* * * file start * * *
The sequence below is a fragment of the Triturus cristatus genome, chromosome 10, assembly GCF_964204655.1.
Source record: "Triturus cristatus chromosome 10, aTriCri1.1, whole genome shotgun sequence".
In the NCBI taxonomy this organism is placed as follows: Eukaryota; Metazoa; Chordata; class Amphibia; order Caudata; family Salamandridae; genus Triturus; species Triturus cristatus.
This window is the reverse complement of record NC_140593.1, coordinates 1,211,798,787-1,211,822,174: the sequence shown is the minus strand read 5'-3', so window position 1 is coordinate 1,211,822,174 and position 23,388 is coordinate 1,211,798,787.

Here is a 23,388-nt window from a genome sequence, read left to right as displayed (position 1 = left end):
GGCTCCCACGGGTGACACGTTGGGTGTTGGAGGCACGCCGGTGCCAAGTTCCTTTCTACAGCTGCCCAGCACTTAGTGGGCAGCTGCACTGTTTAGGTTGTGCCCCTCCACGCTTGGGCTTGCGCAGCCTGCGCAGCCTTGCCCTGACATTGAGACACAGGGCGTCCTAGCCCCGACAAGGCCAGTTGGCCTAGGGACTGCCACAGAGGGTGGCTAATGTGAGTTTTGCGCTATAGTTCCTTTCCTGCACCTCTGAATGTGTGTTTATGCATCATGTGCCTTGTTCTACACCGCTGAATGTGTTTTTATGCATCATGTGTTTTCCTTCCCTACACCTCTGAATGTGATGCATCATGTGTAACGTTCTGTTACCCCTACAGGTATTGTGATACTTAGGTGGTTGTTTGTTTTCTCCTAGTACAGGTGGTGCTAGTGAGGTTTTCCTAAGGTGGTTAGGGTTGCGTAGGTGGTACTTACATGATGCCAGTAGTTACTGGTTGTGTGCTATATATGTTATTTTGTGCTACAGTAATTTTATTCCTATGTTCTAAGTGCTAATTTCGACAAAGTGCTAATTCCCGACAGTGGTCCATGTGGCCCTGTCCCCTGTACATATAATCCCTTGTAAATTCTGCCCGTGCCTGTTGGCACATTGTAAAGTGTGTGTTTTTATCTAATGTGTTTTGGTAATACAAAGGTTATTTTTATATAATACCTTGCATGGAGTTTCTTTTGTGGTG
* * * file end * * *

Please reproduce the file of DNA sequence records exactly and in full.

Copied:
The sequence below is a fragment of the Triturus cristatus genome, chromosome 10, assembly GCF_964204655.1.
Source record: "Triturus cristatus chromosome 10, aTriCri1.1, whole genome shotgun sequence".
In the NCBI taxonomy this organism is placed as follows: Eukaryota; Metazoa; Chordata; class Amphibia; order Caudata; family Salamandridae; genus Triturus; species Triturus cristatus.
This window is the reverse complement of record NC_140593.1, coordinates 1,211,798,787-1,211,822,174: the sequence shown is the minus strand read 5'-3', so window position 1 is coordinate 1,211,822,174 and position 23,388 is coordinate 1,211,798,787.

Here is a 23,388-nt window from a genome sequence, read left to right as displayed (position 1 = left end):
GGCTCCCACGGGTGACACGTTGGGTGTTGGAGGCACGCCGGTGCCAAGTTCCTTTCTACAGCTGCCCAGCACTTAGTGGGCAGCTGCACTGTTTAGGTTGTGCCCCTCCACGCTTGGGCTTGCGCAGCCTGCGCAGCCTTGCCCTGACATTGAGACACAGGGCGTCCTAGCCCCGACAAGGCCAGTTGGCCTAGGGACTGCCACAGAGGGTGGCTAATGTGAGTTTTGCGCTATAGTTCCTTTCCTGCACCTCTGAATGTGTGTTTATGCATCATGTGCCTTGTTCTACACCGCTGAATGTGTTTTTATGCATCATGTGTTTTCCTTCCCTACACCTCTGAATGTGATGCATCATGTGTAACGTTCTGTTACCCCTACAGGTATTGTGATACTTAGGTGGTTGTTTGTTTTCTCCTAGTACAGGTGGTGCTAGTGAGGTTTTCCTAAGGTGGTTAGGGTTGCGTAGGTGGTACTTACATGATGCCAGTAGTTACTGGTTGTGTGCTATATATGTTATTTTGTGCTACAGTAATTTTATTCCTATGTTCTAAGTGCTAATTTCGACAAAGTGCTAATTCCCGACAGTGGTCCATGTGGCCCTGTCCCCTGTACATATAATCCCTTGTAAATTCTGCCCGTGCCTGTTGGCACATTGTAAAGTGTGTGTTTTTATCTAATGTGTTTTGGTAATACAAAGGTTATTTTTATATAATACCTTGCATGGAGTTTCTTTTGTGGTG